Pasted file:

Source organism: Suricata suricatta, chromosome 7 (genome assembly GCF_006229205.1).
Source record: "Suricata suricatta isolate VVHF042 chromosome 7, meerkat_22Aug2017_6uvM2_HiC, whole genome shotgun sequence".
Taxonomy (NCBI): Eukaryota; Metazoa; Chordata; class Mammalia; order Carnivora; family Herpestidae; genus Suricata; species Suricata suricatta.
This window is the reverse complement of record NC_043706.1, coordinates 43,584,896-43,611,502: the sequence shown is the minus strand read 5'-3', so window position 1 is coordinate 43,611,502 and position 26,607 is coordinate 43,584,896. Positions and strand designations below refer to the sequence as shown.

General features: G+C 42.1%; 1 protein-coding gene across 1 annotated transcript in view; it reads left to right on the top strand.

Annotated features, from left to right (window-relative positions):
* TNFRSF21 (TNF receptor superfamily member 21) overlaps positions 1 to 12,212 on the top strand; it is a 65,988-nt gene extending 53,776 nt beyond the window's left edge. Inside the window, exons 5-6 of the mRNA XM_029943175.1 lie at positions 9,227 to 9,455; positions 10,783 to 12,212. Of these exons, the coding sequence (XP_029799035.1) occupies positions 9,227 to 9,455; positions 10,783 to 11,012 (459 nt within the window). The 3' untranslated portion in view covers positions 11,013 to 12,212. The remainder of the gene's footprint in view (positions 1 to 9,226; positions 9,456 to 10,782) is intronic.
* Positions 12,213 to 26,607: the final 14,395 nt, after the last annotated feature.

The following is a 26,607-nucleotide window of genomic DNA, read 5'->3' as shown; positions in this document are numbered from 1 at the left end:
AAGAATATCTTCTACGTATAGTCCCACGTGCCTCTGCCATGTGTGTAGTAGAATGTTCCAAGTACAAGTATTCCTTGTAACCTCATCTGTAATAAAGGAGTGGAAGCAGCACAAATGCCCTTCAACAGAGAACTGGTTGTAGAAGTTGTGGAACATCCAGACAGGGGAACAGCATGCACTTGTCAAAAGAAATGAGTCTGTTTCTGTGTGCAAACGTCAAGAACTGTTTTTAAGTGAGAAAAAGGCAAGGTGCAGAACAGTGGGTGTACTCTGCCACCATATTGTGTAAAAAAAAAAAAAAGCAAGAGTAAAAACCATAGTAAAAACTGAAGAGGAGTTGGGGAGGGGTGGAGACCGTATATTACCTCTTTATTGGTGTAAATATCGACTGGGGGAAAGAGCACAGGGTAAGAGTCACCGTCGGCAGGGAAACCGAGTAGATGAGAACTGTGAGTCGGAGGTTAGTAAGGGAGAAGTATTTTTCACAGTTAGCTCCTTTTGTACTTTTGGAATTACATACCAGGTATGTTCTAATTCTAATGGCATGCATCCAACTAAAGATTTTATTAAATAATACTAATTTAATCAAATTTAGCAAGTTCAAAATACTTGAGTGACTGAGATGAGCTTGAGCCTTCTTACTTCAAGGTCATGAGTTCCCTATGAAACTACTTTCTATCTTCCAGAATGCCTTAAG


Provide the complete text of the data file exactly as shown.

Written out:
Source organism: Suricata suricatta, chromosome 7 (genome assembly GCF_006229205.1).
Source record: "Suricata suricatta isolate VVHF042 chromosome 7, meerkat_22Aug2017_6uvM2_HiC, whole genome shotgun sequence".
Taxonomy (NCBI): Eukaryota; Metazoa; Chordata; class Mammalia; order Carnivora; family Herpestidae; genus Suricata; species Suricata suricatta.
This window is the reverse complement of record NC_043706.1, coordinates 43,584,896-43,611,502: the sequence shown is the minus strand read 5'-3', so window position 1 is coordinate 43,611,502 and position 26,607 is coordinate 43,584,896. Positions and strand designations below refer to the sequence as shown.

General features: G+C 42.1%; 1 protein-coding gene across 1 annotated transcript in view; it reads left to right on the top strand.

Annotated features, from left to right (window-relative positions):
* TNFRSF21 (TNF receptor superfamily member 21) overlaps positions 1 to 12,212 on the top strand; it is a 65,988-nt gene extending 53,776 nt beyond the window's left edge. Inside the window, exons 5-6 of the mRNA XM_029943175.1 lie at positions 9,227 to 9,455; positions 10,783 to 12,212. Of these exons, the coding sequence (XP_029799035.1) occupies positions 9,227 to 9,455; positions 10,783 to 11,012 (459 nt within the window). The 3' untranslated portion in view covers positions 11,013 to 12,212. The remainder of the gene's footprint in view (positions 1 to 9,226; positions 9,456 to 10,782) is intronic.
* Positions 12,213 to 26,607: the final 14,395 nt, after the last annotated feature.

The following is a 26,607-nucleotide window of genomic DNA, read 5'->3' as shown; positions in this document are numbered from 1 at the left end:
AAGAATATCTTCTACGTATAGTCCCACGTGCCTCTGCCATGTGTGTAGTAGAATGTTCCAAGTACAAGTATTCCTTGTAACCTCATCTGTAATAAAGGAGTGGAAGCAGCACAAATGCCCTTCAACAGAGAACTGGTTGTAGAAGTTGTGGAACATCCAGACAGGGGAACAGCATGCACTTGTCAAAAGAAATGAGTCTGTTTCTGTGTGCAAACGTCAAGAACTGTTTTTAAGTGAGAAAAAGGCAAGGTGCAGAACAGTGGGTGTACTCTGCCACCATATTGTGTAAAAAAAAAAAAAAGCAAGAGTAAAAACCATAGTAAAAACTGAAGAGGAGTTGGGGAGGGGTGGAGACCGTATATTACCTCTTTATTGGTGTAAATATCGACTGGGGGAAAGAGCACAGGGTAAGAGTCACCGTCGGCAGGGAAACCGAGTAGATGAGAACTGTGAGTCGGAGGTTAGTAAGGGAGAAGTATTTTTCACAGTTAGCTCCTTTTGTACTTTTGGAATTACATACCAGGTATGTTCTAATTCTAATGGCATGCATCCAACTAAAGATTTTATTAAATAATACTAATTTAATCAAATTTAGCAAGTTCAAAATACTTGAGTGACTGAGATGAGCTTGAGCCTTCTTACTTCAAGGTCATGAGTTCCCTATGAAACTACTTTCTATCTTCCAGAATGCCTTAAG